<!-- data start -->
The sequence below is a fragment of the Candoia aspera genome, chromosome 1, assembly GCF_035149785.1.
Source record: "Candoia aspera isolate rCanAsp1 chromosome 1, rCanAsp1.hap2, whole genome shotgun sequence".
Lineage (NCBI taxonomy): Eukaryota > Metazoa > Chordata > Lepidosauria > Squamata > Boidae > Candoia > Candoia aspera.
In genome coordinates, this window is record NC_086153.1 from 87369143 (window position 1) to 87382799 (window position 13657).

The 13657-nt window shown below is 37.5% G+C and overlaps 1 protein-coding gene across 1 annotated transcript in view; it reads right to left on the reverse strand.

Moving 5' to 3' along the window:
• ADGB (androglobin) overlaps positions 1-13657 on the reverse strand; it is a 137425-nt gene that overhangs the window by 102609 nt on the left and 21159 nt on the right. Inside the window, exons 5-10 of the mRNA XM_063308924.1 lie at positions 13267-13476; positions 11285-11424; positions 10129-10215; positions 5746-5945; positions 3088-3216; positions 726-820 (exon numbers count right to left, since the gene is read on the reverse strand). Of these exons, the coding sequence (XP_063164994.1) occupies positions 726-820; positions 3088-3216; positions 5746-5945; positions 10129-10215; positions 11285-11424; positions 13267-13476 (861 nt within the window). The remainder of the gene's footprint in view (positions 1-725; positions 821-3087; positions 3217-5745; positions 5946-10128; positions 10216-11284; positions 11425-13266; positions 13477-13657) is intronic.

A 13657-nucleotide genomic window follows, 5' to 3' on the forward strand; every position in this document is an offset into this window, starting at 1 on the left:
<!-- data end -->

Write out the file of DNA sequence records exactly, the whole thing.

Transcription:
The sequence below is a fragment of the Candoia aspera genome, chromosome 1, assembly GCF_035149785.1.
Source record: "Candoia aspera isolate rCanAsp1 chromosome 1, rCanAsp1.hap2, whole genome shotgun sequence".
Lineage (NCBI taxonomy): Eukaryota > Metazoa > Chordata > Lepidosauria > Squamata > Boidae > Candoia > Candoia aspera.
In genome coordinates, this window is record NC_086153.1 from 87369143 (window position 1) to 87382799 (window position 13657).

The 13657-nt window shown below is 37.5% G+C and overlaps 1 protein-coding gene across 1 annotated transcript in view; it reads right to left on the reverse strand.

Moving 5' to 3' along the window:
• ADGB (androglobin) overlaps positions 1-13657 on the reverse strand; it is a 137425-nt gene that overhangs the window by 102609 nt on the left and 21159 nt on the right. Inside the window, exons 5-10 of the mRNA XM_063308924.1 lie at positions 13267-13476; positions 11285-11424; positions 10129-10215; positions 5746-5945; positions 3088-3216; positions 726-820 (exon numbers count right to left, since the gene is read on the reverse strand). Of these exons, the coding sequence (XP_063164994.1) occupies positions 726-820; positions 3088-3216; positions 5746-5945; positions 10129-10215; positions 11285-11424; positions 13267-13476 (861 nt within the window). The remainder of the gene's footprint in view (positions 1-725; positions 821-3087; positions 3217-5745; positions 5946-10128; positions 10216-11284; positions 11425-13266; positions 13477-13657) is intronic.

A 13657-nucleotide genomic window follows, 5' to 3' on the forward strand; every position in this document is an offset into this window, starting at 1 on the left: